If you haven’t been following the Biden Administration federal lands oil and gas leasing situation, there was a promised oil and gas review due in “early summer” that hasn’t come out yet. Meanwhile a federal judge told the Administration that legally couldn’t hold up leasing indefinitely. Today there was a balanced and comprehensive story in E&E News that covers it. Best of all, there’s no paywall.
The Interior Department raised anxieties on all sides last night when it announced plans to resume oil and gas leasing on public lands while it appeals a court ruling that banned the Biden administration’s earlier leasing moratorium.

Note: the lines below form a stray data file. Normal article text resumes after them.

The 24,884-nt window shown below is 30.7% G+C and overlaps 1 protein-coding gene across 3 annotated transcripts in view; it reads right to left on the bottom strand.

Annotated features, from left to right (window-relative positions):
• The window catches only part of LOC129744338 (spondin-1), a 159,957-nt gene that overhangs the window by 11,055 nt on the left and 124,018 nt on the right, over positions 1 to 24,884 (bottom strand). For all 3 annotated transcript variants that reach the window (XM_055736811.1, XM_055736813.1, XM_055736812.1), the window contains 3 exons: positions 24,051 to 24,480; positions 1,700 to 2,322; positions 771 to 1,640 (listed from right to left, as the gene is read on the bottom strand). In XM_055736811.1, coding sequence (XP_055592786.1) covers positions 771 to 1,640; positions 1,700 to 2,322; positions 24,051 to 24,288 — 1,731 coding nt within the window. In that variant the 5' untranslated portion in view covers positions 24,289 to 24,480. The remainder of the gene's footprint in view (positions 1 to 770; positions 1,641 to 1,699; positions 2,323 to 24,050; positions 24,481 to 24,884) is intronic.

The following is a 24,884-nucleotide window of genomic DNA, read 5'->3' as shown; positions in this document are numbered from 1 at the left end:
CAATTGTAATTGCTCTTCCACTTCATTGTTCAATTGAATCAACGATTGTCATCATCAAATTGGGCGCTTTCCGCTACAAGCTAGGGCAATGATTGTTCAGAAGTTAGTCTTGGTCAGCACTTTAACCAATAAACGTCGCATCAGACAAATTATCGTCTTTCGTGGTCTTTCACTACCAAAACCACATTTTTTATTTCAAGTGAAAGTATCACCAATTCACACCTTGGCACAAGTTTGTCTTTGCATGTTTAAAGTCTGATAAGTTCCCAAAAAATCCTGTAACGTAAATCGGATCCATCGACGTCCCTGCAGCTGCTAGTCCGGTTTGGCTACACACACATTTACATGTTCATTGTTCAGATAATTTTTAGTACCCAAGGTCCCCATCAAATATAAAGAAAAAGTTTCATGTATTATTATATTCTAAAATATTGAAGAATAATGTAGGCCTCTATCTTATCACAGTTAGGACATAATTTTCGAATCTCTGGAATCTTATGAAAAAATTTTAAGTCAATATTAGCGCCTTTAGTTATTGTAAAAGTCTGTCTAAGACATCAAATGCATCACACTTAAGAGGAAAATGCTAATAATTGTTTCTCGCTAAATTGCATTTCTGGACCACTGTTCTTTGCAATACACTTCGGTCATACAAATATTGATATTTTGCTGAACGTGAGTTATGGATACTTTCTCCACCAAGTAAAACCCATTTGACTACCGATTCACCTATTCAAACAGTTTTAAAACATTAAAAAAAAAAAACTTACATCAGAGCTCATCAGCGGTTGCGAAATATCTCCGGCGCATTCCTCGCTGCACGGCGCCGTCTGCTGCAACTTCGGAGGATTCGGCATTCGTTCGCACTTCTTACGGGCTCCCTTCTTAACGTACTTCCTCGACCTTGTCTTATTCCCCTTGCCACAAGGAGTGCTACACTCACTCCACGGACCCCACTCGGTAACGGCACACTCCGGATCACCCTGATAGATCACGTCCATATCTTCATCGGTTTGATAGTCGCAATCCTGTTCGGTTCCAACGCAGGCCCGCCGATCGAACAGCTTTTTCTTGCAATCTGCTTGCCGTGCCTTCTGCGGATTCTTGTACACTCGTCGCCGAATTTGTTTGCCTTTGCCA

But Biden officials offered few details on where, or when, new leasing might occur — typically muted messaging for the administration on the fraught battle over the future of the federal oil program. That reticence has left lingering questions from oil allies, conservation groups and politicians interested in Biden’s management of the country’s stores of crude oil and natural gas.
The White House froze new oil and gas lease sales shortly after President Biden took office. That order was part of a larger plan to do a comprehensive review of the federal oil program in light of its contribution to climate change, potentially raising royalty rates to offset climate costs.
Biden officials promised an interim report on that review by early summer but failed to follow through. The delay has stoked further tension with Republican lawmakers opposed to the leasing freeze.